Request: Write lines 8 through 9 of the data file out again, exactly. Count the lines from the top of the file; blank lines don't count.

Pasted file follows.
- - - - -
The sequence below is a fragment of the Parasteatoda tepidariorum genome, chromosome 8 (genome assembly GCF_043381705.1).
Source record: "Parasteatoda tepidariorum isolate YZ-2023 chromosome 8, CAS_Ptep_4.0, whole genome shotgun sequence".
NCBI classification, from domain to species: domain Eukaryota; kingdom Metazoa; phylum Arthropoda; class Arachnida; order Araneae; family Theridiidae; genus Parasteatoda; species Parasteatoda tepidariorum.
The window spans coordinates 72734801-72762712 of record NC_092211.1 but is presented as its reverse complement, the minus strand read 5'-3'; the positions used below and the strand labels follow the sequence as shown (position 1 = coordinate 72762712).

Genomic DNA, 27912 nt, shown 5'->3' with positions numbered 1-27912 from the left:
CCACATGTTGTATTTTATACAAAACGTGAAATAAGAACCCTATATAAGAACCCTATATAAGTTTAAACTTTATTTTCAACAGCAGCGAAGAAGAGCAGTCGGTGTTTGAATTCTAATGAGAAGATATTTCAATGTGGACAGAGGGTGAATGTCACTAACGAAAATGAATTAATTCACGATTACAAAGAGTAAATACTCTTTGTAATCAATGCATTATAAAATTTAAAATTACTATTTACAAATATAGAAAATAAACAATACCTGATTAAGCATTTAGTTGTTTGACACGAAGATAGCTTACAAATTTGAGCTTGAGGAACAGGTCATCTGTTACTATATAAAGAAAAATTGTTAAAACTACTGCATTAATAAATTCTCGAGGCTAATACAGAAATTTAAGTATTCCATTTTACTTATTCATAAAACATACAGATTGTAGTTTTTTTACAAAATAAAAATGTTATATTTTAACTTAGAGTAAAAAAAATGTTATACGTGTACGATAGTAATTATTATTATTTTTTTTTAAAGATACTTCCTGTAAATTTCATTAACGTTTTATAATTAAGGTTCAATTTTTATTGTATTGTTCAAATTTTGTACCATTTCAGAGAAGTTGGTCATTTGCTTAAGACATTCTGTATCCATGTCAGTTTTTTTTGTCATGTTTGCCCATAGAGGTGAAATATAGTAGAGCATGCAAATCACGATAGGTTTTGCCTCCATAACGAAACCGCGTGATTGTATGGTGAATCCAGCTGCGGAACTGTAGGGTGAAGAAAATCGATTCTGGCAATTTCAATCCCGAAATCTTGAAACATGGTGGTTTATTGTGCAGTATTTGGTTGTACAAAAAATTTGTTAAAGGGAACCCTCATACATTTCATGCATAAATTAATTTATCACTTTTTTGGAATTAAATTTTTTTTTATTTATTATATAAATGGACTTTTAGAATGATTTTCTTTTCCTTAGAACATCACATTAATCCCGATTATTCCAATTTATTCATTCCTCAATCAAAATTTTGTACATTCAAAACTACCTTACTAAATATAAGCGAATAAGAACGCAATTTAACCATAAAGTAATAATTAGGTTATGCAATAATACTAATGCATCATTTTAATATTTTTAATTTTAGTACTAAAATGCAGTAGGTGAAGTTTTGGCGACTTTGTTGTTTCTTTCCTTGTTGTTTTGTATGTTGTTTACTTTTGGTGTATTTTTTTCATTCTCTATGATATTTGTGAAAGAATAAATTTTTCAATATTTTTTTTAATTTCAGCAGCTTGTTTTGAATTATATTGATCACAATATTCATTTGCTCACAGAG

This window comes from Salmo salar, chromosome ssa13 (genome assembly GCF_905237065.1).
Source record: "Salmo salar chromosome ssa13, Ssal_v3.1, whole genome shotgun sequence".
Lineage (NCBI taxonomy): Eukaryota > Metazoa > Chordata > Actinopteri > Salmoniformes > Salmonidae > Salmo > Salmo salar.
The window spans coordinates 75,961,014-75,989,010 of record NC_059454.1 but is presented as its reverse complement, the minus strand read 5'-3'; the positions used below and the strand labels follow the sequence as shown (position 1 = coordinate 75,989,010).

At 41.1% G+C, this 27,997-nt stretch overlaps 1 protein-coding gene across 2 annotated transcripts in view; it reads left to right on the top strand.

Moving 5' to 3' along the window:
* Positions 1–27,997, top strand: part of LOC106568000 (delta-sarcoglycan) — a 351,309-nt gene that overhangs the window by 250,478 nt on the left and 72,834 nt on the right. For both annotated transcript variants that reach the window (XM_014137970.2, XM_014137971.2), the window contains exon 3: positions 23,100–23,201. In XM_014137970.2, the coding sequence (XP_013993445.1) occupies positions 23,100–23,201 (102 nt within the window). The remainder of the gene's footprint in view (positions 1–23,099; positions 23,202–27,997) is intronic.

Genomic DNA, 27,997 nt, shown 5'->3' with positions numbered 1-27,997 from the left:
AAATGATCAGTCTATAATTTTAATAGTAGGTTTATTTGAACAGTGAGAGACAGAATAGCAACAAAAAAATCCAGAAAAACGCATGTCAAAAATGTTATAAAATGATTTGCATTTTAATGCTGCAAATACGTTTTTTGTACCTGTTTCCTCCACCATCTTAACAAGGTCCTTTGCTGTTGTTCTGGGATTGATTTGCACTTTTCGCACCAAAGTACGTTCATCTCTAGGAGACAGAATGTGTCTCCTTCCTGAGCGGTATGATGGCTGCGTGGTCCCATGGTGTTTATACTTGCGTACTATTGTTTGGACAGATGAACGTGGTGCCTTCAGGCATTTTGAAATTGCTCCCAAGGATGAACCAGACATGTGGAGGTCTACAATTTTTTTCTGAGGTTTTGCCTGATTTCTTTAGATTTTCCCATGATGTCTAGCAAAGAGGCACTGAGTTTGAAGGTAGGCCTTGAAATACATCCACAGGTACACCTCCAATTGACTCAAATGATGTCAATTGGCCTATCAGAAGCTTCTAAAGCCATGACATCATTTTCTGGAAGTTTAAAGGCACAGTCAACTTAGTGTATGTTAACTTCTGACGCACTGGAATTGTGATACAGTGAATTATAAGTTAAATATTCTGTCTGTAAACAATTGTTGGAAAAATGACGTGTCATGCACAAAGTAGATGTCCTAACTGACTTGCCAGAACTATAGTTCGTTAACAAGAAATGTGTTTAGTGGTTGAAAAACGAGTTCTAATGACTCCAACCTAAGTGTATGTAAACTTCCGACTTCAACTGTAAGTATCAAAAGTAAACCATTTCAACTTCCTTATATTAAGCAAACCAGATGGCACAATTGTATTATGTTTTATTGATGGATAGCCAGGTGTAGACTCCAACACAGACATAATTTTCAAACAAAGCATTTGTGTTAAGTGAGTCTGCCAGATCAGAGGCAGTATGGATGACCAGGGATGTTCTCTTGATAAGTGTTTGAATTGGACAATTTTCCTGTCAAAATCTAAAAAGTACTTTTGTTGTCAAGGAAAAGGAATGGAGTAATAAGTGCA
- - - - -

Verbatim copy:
Source record: "Salmo salar chromosome ssa13, Ssal_v3.1, whole genome shotgun sequence".
Lineage (NCBI taxonomy): Eukaryota > Metazoa > Chordata > Actinopteri > Salmoniformes > Salmonidae > Salmo > Salmo salar.